Conservation Highlight – San Pedro Instructors Certify Punta Gorda Youths as PADI Open Water Divers

Saturday, December 25th, 2021


Submitted by Valentine Rosado

Editor’s Note: Valentine Rosado is a biodiversity scientist and diving instructor. He runs a private consulting firm focused on the environment and is the founding director of Surreption.org. Follow him @ValentineRosado. The opinions expressed in this commentary are his own. View more opinion articles at The San Pedro Sun.

 

Ched Cabral enlists partners and friends to travel to his hometown in hopes of inspiring a new generation of divers and marine professionals. He is the managing owner of Reef Adventures Dive Shop and a board member of Access to Opportunity.

San Pedro is his home and place of business. But, like most of us who decided to make this beautiful place our home, he still loves his birthplace and feels a need to share his success with those back home. I learned a lot from this experience, and I hope it inspires others that have made their home: away from home.

He tells me that about 24 years ago, as a Punta Gorda native in the southern Toledo District of Belize, he had the opportunity to be certified as a scuba diver. It was a sponsored course that opened a lot of options for him. He thought about returning the favor a long time ago, but it felt like the right time this year. He also got funding support from Access to Opportunity (a US-based non-profit) and TIDE (co-manager of the Port Honduras Marine Reserve). The pieces were coming together, but there was still the need to assemble a team to execute the vision.

As a dive manager and 12-year volunteer for Kids in Action, Ched carried out dive courses for dozens of San Pedro youths. In addition, every summer, he holds a summer camp teaching kids about the marine environment. So, he has plenty of experience running community programs and knows the right people. It took several months to plan, but he secured the participation from several island instructors, including Chris Matura, Enes Ramirez, and Everette Anderson. He also enlisted fellow Punta Gorda (PG) natives: David Cal, Philip Vernon, Gene Lopez, and Gene Lopez Jr. as assistants.

Awareness of the marine environment is a top priority for Ched. Many people live in Belize’s coastal communities but never get to explore the underwater world. The target was to certify 19 divers from the PG area. If they experience the diving world, they will become ambassadors of environmental protection.

Punta Gorda is far from the diving activities of the leading tourism destinations. This makes access to dive instructors and equipment very limited. However, TIDE has been raising awareness of the marine environment for quite some time— under the leadership of Celia Mahung and her talented staff. Ched believes that the opportunity and funding to get more people diving was just not there yet. Hence, the partnership between Access to Opportunity and TIDE was the missing link that made it all come together.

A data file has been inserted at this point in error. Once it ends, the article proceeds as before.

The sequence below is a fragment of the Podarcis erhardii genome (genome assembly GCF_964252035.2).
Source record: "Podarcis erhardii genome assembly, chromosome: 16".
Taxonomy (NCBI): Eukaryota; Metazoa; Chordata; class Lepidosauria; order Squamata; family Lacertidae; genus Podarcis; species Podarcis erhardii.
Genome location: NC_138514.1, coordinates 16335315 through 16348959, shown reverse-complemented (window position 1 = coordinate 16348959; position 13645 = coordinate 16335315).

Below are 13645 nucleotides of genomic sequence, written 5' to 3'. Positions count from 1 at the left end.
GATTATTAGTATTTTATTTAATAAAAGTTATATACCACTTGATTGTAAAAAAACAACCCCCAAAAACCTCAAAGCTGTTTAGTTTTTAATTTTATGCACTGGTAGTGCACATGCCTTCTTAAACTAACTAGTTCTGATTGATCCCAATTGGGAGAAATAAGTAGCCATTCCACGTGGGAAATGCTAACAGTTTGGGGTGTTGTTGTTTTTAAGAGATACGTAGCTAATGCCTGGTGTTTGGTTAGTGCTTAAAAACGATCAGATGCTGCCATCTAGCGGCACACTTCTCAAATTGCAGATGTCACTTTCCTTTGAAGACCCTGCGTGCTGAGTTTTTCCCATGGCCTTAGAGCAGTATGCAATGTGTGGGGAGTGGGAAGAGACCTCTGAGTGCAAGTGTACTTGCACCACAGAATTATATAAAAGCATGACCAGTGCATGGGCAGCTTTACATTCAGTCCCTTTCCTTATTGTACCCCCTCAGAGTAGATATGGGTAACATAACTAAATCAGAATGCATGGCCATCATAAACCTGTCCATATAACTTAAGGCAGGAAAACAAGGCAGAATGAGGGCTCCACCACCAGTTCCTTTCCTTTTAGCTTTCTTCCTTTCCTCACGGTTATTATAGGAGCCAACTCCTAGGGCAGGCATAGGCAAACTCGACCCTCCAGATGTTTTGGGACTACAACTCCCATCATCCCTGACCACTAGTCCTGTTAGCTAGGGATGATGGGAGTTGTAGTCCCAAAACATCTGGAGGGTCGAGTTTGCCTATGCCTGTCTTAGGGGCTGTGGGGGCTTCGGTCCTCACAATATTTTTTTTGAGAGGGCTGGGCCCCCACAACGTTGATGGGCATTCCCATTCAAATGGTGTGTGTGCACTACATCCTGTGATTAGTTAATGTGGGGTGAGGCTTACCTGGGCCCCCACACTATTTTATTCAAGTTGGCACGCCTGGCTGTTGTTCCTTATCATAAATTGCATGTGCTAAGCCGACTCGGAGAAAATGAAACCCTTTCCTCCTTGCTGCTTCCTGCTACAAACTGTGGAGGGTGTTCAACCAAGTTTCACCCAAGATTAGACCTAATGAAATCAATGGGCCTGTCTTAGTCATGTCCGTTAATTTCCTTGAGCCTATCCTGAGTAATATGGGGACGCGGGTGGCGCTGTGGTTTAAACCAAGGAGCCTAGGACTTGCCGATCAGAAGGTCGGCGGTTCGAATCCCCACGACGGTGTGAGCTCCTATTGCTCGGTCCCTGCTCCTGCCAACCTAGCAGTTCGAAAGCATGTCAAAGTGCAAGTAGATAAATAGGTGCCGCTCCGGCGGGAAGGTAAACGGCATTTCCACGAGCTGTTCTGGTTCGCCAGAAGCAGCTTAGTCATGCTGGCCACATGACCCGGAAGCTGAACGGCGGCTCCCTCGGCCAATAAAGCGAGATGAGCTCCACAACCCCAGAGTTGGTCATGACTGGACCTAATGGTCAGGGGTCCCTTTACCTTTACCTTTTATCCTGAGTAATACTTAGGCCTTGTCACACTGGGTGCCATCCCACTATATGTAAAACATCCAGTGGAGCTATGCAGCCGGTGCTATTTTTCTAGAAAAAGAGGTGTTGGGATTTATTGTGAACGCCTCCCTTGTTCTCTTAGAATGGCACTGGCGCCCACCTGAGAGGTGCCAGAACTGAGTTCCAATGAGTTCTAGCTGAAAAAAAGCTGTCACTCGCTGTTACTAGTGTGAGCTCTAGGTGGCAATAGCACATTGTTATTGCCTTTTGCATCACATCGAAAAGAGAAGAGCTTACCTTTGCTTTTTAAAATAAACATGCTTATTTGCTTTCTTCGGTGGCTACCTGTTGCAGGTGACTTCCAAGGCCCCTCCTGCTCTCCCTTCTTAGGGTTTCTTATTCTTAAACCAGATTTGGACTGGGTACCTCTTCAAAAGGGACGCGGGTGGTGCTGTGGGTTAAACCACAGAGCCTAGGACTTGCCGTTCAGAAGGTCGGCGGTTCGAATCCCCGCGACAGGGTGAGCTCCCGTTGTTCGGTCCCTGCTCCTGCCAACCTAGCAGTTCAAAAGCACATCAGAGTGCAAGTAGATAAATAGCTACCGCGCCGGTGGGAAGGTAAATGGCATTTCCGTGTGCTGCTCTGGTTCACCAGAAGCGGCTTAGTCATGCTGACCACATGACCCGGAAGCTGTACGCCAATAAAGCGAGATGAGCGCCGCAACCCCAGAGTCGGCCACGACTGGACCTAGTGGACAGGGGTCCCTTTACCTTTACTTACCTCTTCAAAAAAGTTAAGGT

“I wish PG was closer,” he Cheb. He has been living in San Pedro for many years, but this trip back home in September had an added difficulty. The volunteers had to pack and track loads of scuba equipment from San Pedro all the way to Punta Gorda. The instructors also had to figure out how to successfully implement a training course in a setting that is worlds apart from the dive destination they navigate every day.

One of the difficulties was finding clear water and suitable dive sites for training. It took some time, but everyone is now fully aware of what Punta Gorda offers and the distance to the best dive sites. The new and the seasoned divers got to dive Abalone Caye, the Snake Cayes, and the Sapodilla range. Some dive sites they would probably never dive again, but they were all a unique experience. The highlight of the adventure was diving the literal end of the barrier reef system, a site that has the most tunicates (a marine invertebrate animal) I’ve seen in quite a while. The instructors were satisfied that the new divers were able to experience what they share with visitors every day.

Ched’s parting message was, “I now know how to make the experience better. The main thing that holds anything back is funding. But I am committed to doing it again and will try to make it an annual thing. I got a similar opportunity 24 years ago, which opened a lot of opportunities for me. Maybe this will open opportunities for these youths. Maybe some of them open their own dive shop like me. At least we know that we gave them a start, and I hope that it inspires them.”

And it did. I had the opportunity to hear from many youths who are now certified as PADI Open Water Divers. Olga is from Belize’s southernmost village and heard about the training on the radio. As a youth from Barranco, she wants to become a marine biologist in the future. Her words exactly were, “This opportunity gives me the first steppingstone, and I want others to know that if an opportunity like this shows up: Just grab it. Don’t be afraid. Take it!”

Ched would like to thank all his friends for believing in this project and making it a reality. Special thanks also go to the sponsors and partners: Access to Opportunity, TIDE, Summit Foundation, PADI, and DAN World.

 


 

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